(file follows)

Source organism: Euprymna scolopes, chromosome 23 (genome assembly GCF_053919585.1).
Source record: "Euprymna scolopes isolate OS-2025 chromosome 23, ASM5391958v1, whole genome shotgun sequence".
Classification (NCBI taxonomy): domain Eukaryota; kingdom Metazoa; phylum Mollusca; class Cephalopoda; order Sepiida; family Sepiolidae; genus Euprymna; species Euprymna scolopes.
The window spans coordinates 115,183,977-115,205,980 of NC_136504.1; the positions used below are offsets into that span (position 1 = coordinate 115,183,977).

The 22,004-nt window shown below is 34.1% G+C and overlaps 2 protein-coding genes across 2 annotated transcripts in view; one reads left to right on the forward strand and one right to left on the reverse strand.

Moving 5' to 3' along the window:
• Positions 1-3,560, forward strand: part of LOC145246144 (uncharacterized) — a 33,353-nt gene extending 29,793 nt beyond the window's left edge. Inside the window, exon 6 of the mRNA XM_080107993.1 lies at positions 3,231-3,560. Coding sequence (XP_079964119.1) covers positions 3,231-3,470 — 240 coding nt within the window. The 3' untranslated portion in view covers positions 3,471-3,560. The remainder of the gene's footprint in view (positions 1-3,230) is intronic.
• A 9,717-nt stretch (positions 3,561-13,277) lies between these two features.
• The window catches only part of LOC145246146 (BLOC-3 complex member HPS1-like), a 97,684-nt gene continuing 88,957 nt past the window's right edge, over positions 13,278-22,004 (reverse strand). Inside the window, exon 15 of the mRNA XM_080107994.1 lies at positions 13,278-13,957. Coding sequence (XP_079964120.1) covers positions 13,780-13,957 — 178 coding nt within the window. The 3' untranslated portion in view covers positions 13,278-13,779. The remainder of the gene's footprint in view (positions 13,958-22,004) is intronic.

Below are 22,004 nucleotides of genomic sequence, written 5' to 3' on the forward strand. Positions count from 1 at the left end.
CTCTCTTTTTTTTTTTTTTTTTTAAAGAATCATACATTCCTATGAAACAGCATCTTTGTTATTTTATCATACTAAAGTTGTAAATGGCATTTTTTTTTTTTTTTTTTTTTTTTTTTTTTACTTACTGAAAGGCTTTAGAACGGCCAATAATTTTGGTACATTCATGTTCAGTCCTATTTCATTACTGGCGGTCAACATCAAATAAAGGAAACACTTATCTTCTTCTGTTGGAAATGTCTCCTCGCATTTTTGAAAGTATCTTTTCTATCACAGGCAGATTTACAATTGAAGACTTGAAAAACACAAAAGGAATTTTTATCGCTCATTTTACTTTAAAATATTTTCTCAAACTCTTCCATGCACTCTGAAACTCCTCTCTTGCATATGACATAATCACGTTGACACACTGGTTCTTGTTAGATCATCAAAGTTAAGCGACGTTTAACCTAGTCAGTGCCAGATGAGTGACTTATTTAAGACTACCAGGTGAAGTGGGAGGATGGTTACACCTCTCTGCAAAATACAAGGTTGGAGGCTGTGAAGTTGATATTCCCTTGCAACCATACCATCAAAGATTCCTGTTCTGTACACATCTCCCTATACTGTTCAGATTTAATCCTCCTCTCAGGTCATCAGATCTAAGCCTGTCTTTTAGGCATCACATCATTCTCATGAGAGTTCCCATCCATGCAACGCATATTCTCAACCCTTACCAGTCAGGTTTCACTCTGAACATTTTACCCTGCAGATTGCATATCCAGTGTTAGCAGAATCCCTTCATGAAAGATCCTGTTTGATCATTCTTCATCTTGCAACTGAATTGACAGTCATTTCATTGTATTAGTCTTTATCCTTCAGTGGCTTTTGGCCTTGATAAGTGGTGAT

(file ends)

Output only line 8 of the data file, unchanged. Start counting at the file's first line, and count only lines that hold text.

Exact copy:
• A 9,717-nt stretch (positions 3,561-13,277) lies between these two features.